Posts

Partnership goes green for mental health awareness week

WY&H HCP is funding 10 Green Social Prescribing Projects, which help connect people to nature to improve their mental and physical health. TBRP is regenerating a disused and neglected piece of land in an area of deprivation…

TBRP Halloween Party 2018

It was fantastic and very heartwarming to see so many old and new faces, all coming together to dance, laugh and sing. The atmosphere was so warm and friendly, which added to the celebration…

Oh we do like to be beside the …

A Big, Big Thank you from us, David and Brenda for our enjoyable day trip to Whitby.

Despite the delays on our outbound journey, we had an amazing, non-eventful and fast journey home.

We cannot ever remember seeing as many people in a resort before, quite a contrast to our time there in January! The fact it was annual Regatta Day and the weather was good compensated.

Embarrassing to say negotiating the wall to wall people and the cobbles made us really recognise our ages, Darby and Joan! Our Boat Trip outside the Harbour was recorded on camera, thank you, Gina. Over lunchtime, we found a fishery recommended by Trip Advisor. Both of us voted they were the best fish and chips we’d eaten in years.

We cannot thank the Basement staff enough for the amazing help and the funding which gives such hope to those who have almost lost hope for recovery in Halifax, Huddersfield and Dewsbury, and for everything they have done and do for the families.

David & Brenda

David and Brenda on board with the Basement Recovery Project in Whitby

 

The Home Run Project – With TBRP

My level of fitness has increased massively and with this, there are the usual benefits; sleeping better, feeling happier, a massive change in my attitude and my overall outlook on life is much brighter. Find out how you can benefit from the Home Run Project, it could be the start to a whole new way of life …

Volunteering with Slow The Flow Calderdale

I’ve just got back from a great walk up Mount Snowdon, alongside 12 friends and the fantastic staff of Activate. At first, when I was asked to do the walk, the usual questions came to the fore – What will I need to wear, can I do it in jeans, etc. The trip was specifically to see the sun setting over Snowdonia…

Snowdon Madness – TBRP Conquers Snowdon

I’ve just got back from a great walk up Mount Snowdon, alongside 12 friends and the fantastic staff of Activate. At first, when I was asked to do the walk, the usual questions came to the fore – What will I need to wear, can I do it in jeans, etc. The trip was specifically to see the sun setting over Snowdonia…

Alcoholism affects the whole family – and so does recovery!

The Basement Recovery Project is and has been an invaluable source of friendship and support not just for my partner as he found his feet in recovery but for the whole family throughout and beyond.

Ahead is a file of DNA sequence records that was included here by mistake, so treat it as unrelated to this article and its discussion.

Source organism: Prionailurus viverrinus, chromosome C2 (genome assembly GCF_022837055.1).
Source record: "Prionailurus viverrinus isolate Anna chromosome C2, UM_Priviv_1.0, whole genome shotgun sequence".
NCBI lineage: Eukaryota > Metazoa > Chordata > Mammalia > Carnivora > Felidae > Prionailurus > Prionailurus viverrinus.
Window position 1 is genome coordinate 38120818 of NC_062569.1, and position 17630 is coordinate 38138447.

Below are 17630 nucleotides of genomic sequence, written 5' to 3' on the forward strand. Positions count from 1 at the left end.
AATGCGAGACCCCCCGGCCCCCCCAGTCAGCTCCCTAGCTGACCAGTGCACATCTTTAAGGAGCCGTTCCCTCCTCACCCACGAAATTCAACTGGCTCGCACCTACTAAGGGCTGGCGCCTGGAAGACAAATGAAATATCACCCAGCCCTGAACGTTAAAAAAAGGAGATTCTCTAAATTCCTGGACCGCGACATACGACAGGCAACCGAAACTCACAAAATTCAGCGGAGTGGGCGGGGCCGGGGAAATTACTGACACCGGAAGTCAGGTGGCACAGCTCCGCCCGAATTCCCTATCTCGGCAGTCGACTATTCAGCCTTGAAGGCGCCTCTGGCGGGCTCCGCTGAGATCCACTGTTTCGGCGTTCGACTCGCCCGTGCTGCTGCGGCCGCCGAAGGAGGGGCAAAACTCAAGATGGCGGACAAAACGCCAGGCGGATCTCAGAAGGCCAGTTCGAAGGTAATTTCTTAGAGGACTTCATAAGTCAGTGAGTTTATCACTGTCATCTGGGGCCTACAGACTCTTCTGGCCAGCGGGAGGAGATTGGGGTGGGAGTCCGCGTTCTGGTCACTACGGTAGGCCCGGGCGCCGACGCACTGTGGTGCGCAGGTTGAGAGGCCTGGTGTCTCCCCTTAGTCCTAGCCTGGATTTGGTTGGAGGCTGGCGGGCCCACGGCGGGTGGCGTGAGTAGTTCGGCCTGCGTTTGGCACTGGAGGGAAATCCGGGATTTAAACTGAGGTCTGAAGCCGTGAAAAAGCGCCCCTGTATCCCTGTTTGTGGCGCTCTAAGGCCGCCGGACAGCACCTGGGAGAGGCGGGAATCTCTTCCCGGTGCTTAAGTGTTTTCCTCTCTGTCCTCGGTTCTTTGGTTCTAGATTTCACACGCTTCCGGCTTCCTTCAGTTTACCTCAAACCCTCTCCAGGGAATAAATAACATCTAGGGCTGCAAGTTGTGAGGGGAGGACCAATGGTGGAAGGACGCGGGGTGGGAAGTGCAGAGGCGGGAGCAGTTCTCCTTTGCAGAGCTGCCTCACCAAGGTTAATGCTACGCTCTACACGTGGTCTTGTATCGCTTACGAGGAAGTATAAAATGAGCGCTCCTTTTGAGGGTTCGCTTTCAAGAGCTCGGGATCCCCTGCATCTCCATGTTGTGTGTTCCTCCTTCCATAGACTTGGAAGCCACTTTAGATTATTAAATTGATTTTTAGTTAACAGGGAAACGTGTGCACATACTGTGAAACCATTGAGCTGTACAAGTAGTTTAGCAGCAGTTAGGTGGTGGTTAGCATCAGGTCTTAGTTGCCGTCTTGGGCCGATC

Recovering addicts to cycle 170 miles coast to coast

On Friday 15th September 2017, 14 members of the local recovery community will be coming together to cycle 170 miles from Morecambe to Bridlington over the course of four days. Those taking part have been training for a number of months; prior to which they had little or no experience of cycling any significant distance…

TBRP goes Wild

camping with ActivateBefore coming into recovery my Friday night’s and Saturday mornings would have been spent either watching some rubbish on TV or just wishing the hours away with a book or DVD. Each day was basically a case of existence and reduction of my medication with loads of self-pity thrown in.

Yet in recovery I was asked if I wanted to go ‘Wild Camping’ for 24 hours which involved walking up Pendle Hill and sleeping in the wilds with just a bivvy bag, sleeping bag to lie in and a waterproof camouflage sheet (tied at each corner with rope on to a tree/branch on an incline) to keep the wind and rain off.

At first, I thought they were mad – but I agreed to go and it turned out to be a fantastic experience – although trudging up that hill in a downpour was hard going. I found it really tough on my legs since they have spent more time static than in motion. Yet I can honestly say that the ribbing of each other kept us either laughing. We had a smile on our faces from start to finish.

The views from the top of Pendle Hill, once the rain had stopped, were eye catching – valleys and beautiful countryside for as far as my eyes could see; unspoilt by council estates and housing.

On the Saturday morning, we all had a brew and packed everything away so there no signs of our stay left. Our litter was burned or thrown back into our rucksacks. This time, on the return journey, we hiked around the base of the hill and again the jokes, ribbing and laughter flowed.

I’d like to pick out one of the really funny bits. I could say it was when one of one of the girl’s feet sank into the wet, muddy ground and out came her foot minus her boot. Or when the boss was in her basher (our improvised tent) and she put a net bag over her head (I think maybe it was to keep slugs off – but to be honest she looked hilarious). It’s hard to pick one highlight because it was the whole experience and the slightly mad humour of those that I shared the trip with that was just fantastic.

It was hard going for me but I kept going and completed it, thanks to all who came, for their mental humour, fantastic outlook and the camaraderie.

So, anyone reading this who has been considering any form of recovery activity – I say do it!